- And You Thought It Would Fail: French TV producers were not very keen on producing and broadcasting such a documentary in France in the late 1980s. According to the film's narrator Philippe Meyer, their reactions varied from "People are not interested in World War II" to "it's too horrible/depressing for the general public on prime time schedules". The film turned out to have strong audience rates and was part of a wave of renewed interest among the French public in World War II and The Holocaust.
- Awesome Music: The haunting soundtrack by Vangelis.
- Critical Research Failure:
- Narrator Philippe Meyer states that at one point "Adolf Hitler left the Olympic Stadium [during the 1936 Olympic Games] so he wouldn't have to shake the hand of Jesse Owens, a black man, after the latter's victory at the 100 metres." In reality, Hitler had a very tight schedule that day and had to leave the stadium, and he did not greet nor shake the hand of any athlete publicly, but he did greet and shake the hand of Owens for his victory personally. He did so off-camera at the stadium before leaving.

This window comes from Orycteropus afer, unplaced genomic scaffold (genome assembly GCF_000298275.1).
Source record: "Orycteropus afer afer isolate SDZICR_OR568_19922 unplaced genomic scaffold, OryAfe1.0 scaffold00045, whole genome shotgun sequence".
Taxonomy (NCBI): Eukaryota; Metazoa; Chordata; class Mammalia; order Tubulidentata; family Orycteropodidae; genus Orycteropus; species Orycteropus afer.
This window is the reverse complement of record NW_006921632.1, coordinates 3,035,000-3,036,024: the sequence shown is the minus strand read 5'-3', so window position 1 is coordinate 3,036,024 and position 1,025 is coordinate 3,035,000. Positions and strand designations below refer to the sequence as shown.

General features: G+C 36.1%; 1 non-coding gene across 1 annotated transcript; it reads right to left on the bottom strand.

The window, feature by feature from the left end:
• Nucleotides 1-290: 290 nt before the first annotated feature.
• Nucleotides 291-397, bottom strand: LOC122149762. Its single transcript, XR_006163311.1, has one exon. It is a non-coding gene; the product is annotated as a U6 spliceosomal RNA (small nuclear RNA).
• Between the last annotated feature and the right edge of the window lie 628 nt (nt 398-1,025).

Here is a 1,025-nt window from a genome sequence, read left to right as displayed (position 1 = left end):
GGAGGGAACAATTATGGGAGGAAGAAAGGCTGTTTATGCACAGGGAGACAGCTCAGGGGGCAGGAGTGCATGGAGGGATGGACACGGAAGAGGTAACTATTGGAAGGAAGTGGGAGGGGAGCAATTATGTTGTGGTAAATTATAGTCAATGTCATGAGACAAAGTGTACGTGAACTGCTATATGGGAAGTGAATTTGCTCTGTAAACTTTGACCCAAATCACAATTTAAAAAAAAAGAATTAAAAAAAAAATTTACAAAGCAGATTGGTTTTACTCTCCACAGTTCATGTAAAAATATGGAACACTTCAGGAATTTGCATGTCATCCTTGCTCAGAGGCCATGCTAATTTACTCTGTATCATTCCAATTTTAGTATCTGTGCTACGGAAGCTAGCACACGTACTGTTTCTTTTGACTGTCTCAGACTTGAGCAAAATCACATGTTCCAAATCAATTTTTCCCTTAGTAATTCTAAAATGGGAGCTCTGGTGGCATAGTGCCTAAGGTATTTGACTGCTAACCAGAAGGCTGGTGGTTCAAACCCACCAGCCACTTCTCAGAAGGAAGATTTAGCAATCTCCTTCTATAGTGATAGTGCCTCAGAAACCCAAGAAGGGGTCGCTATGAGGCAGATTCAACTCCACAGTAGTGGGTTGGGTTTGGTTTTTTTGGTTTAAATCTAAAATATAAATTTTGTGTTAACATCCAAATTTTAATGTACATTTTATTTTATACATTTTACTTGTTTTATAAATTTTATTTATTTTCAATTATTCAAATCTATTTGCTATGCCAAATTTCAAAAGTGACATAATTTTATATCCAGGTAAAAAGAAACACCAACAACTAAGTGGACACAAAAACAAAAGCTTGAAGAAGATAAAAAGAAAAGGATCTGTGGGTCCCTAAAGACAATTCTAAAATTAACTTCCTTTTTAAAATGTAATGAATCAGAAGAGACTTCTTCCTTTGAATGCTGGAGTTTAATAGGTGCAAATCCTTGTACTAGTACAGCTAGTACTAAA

- Then he cites the fact that the German army reached Yasnaya Polyana, "the estate of Count Aleksey Tolstoy, author of War and Peace" when invading USSR. It was Leo Tolstoy (distant relative of Aleksey) who wrote War and Peace, and Yasnaya Polyana belonged to him. Not only that, he also says that the distance between Moscow and Yasnaya Polyana is 22 kilometers. It is 200 kilometers actually.
- Stock Footage Failure:
- Philippe Meyer says the name of the famous "Weeping Frenchman" was Jacques Bonsergent, a 28 year old civilian who was shot by the Germans on December 23, 1940. It was not Bonsergent, and the guy from the footage looks well over 28.
- Some footage from Odessa and Minsk during Operation Barbarossa (summer-winter 1941) got thrown in the Battle of Stalingrad (summer 1942-early 1943) chapter, which was not part of Barbarossa nor covered the same areas.
- The famous footage of a German Panther tank getting destroyed by American Shermans in Cologne in April 1945 is somehow attributed to the Battle of Berlin, in which no American ground troops even took part.
YMMV / De Nuremberg à Nuremberg